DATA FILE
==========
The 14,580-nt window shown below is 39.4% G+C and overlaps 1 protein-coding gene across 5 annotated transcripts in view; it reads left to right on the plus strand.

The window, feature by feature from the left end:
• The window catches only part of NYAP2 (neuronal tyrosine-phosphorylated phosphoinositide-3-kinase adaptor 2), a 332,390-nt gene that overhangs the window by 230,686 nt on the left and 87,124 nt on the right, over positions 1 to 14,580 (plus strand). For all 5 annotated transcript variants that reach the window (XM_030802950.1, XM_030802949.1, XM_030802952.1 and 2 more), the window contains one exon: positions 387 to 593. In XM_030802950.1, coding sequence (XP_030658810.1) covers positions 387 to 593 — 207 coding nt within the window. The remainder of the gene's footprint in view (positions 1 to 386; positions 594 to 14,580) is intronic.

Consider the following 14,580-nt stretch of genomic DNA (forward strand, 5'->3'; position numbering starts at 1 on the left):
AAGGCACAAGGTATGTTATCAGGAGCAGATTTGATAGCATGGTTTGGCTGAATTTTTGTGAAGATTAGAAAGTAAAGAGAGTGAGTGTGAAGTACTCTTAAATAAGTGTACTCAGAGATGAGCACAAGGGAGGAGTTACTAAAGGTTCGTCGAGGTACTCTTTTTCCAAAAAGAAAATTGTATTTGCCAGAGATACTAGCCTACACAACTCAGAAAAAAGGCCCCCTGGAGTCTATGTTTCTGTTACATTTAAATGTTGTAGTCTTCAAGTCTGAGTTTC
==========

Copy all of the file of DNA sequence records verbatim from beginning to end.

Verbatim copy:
The 14,580-nt window shown below is 39.4% G+C and overlaps 1 protein-coding gene across 5 annotated transcripts in view; it reads left to right on the plus strand.

The window, feature by feature from the left end:
• The window catches only part of NYAP2 (neuronal tyrosine-phosphorylated phosphoinositide-3-kinase adaptor 2), a 332,390-nt gene that overhangs the window by 230,686 nt on the left and 87,124 nt on the right, over positions 1 to 14,580 (plus strand). For all 5 annotated transcript variants that reach the window (XM_030802950.1, XM_030802949.1, XM_030802952.1 and 2 more), the window contains one exon: positions 387 to 593. In XM_030802950.1, coding sequence (XP_030658810.1) covers positions 387 to 593 — 207 coding nt within the window. The remainder of the gene's footprint in view (positions 1 to 386; positions 594 to 14,580) is intronic.

Consider the following 14,580-nt stretch of genomic DNA (forward strand, 5'->3'; position numbering starts at 1 on the left):
AAGGCACAAGGTATGTTATCAGGAGCAGATTTGATAGCATGGTTTGGCTGAATTTTTGTGAAGATTAGAAAGTAAAGAGAGTGAGTGTGAAGTACTCTTAAATAAGTGTACTCAGAGATGAGCACAAGGGAGGAGTTACTAAAGGTTCGTCGAGGTACTCTTTTTCCAAAAAGAAAATTGTATTTGCCAGAGATACTAGCCTACACAACTCAGAAAAAAGGCCCCCTGGAGTCTATGTTTCTGTTACATTTAAATGTTGTAGTCTTCAAGTCTGAGTTTC